1997 World ATSR Fire Atlas

O. Arino and JM. Rosaz

ESA/ESRIN, Directorate of Applications, Remote Sensing Exploitation Department

CP-64, Via Galileo Galilei, 00044 Frascati Italy

Tel: 0039 06 94108564 E-mail:,


Data from the ERS-2 ATSR-2 instrument have been used to derive a world fire atlas for the year 1997. The IGBP-DIS is currently coordinating the validation of this product. 30 scientists are taking part in the validation over several representative areas of the world. This first data set once validated will be extended to the whole ATSR data set from 1995 to now.


A long-term and frequently updated fire atlas is needed for land use, forestry, atmospheric chemistry, global climate, fire management studies and applications. The fire product has been identified by IGBP as an important input for global change analysis as underlined by Malingreau, (1990) and Andreae et al., (1990).

According to Malingreau, (1990) and Hao and Liu, (1994), the only solution for a rapid and efficient survey of biomass burning is the use of permanent operational satellite.


ATSR data are well suited to identify hot spots on the earth surface (derived from Dozier, 1981). As seen in Figure 1 ATSR 3.7 channel is very sensitive to radiation emitted at temperature between 500K to 1000K.

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Therefore, considering the absence of artifact due to the solar reflection during nighttime, the detection capabilities of ATSR can be estimated as follows: range from 0.1 ha at 600K, to 0.01 ha at 800K (Figure 2).

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The very good calibration of ATSR-2 Level 1B data (Mason, 1991, RAL, 1995, Mutlow et al., 1995) is achieved by the use of low noise infrared detectors cooled to near-optimum temperature by a Stirling cycle mechanical cooler and by the continuous on-board radiometric calibration of the infrared channel against 2 blackbody targets.

The stability of ERS-2 orbit along with the good orbit prediction algorithm ensure a precise geolocation (Dow and al., 1999).

Three algorithms are implemented (using nighttime data only):

  • Algorithm 1: 3.7 microns > 312 K. (ATSR-2 saturation).
  • Algorithm 2: 3.7 microns > 308 K.
  • Algorithm 3: 3.7 - 11.0 > 10K and 11.0 > 283K.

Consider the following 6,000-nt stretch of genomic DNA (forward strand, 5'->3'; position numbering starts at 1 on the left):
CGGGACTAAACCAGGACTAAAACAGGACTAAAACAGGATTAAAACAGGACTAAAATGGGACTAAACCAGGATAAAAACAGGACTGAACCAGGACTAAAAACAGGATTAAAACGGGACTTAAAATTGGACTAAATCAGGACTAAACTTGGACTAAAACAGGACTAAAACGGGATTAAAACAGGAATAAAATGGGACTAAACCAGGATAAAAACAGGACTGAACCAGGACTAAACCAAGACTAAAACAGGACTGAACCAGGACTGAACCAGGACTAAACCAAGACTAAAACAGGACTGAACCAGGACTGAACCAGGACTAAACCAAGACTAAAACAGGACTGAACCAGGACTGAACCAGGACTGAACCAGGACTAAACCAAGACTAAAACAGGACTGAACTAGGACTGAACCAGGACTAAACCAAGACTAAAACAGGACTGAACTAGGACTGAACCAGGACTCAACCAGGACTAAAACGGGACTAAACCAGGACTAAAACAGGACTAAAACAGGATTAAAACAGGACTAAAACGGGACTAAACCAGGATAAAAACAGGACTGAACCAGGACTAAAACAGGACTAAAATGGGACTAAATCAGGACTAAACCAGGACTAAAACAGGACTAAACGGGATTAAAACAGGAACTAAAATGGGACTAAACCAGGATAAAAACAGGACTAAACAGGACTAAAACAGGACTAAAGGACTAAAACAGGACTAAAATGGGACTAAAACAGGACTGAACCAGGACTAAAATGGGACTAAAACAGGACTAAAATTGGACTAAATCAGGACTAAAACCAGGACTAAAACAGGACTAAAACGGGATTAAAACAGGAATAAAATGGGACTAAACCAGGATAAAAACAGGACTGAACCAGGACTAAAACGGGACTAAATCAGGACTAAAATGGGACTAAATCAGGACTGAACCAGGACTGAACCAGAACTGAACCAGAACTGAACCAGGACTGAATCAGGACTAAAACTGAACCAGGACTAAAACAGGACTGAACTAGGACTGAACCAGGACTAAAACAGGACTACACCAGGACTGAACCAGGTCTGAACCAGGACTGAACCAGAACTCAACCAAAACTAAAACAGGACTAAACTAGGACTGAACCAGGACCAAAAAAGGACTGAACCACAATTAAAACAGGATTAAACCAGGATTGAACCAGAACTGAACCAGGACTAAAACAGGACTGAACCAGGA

These three algorithms use only the 3.7 and 11.0 microns channels, but 1.6 and 12.0 microns channels are also available in the ATSR Level 1B data and can be use for future algorithm development (Striker et al., 1995).

Processing Facility

To create this fire atlas, more than 70000 ATSR-2 Level 1B products have been generated from Level 0 data. Each Level 1B product generated is systematically archived and can be retrieved to regenerate fire products with new algorithms. For this purpose, the processing facility has been designed to allow the generation of fire products from both ATSR-2 Level 0 data and ATSR-2 Level 1B data.

Product Description

The fire product gives for each hot spot detected, the following information:

  • Date
  • Time
  • Precise location in Latitude/longitude

The frame-based products are merged on a monthly basis.


The three algorithms give the following results:

  • Algorithm 1: (ATSR Saturation) gives good results. The hot spots distribution is coherent with the one obtained with AVHRR, DMSP and GOES data.
  • Algorithm 2: (lowering of the threshold to 308 K) does not introduce obvious false alarms and can be considered reliable.
  • Algorithm 3: Produces a lot of false alarms on water areas and need to be improved.
  • The fire distribution can be summarized as follow:
  • Permanent hot spots over ocean and desert area. Most of them are gas flares (Gulf of Mexico, Gulf of Guinea, North Sea, Persian Gulf, Iran/Iraq, Algeria/Libya, Russia...)
  • Exceptional fire event in Indonesia (August/November 1997)
  • Savannah seasonal fires. Southern hemisphere (June-October), Northern hemisphere (November-May)
  • Other seasonal fires (Europe, Russia, southern Asia)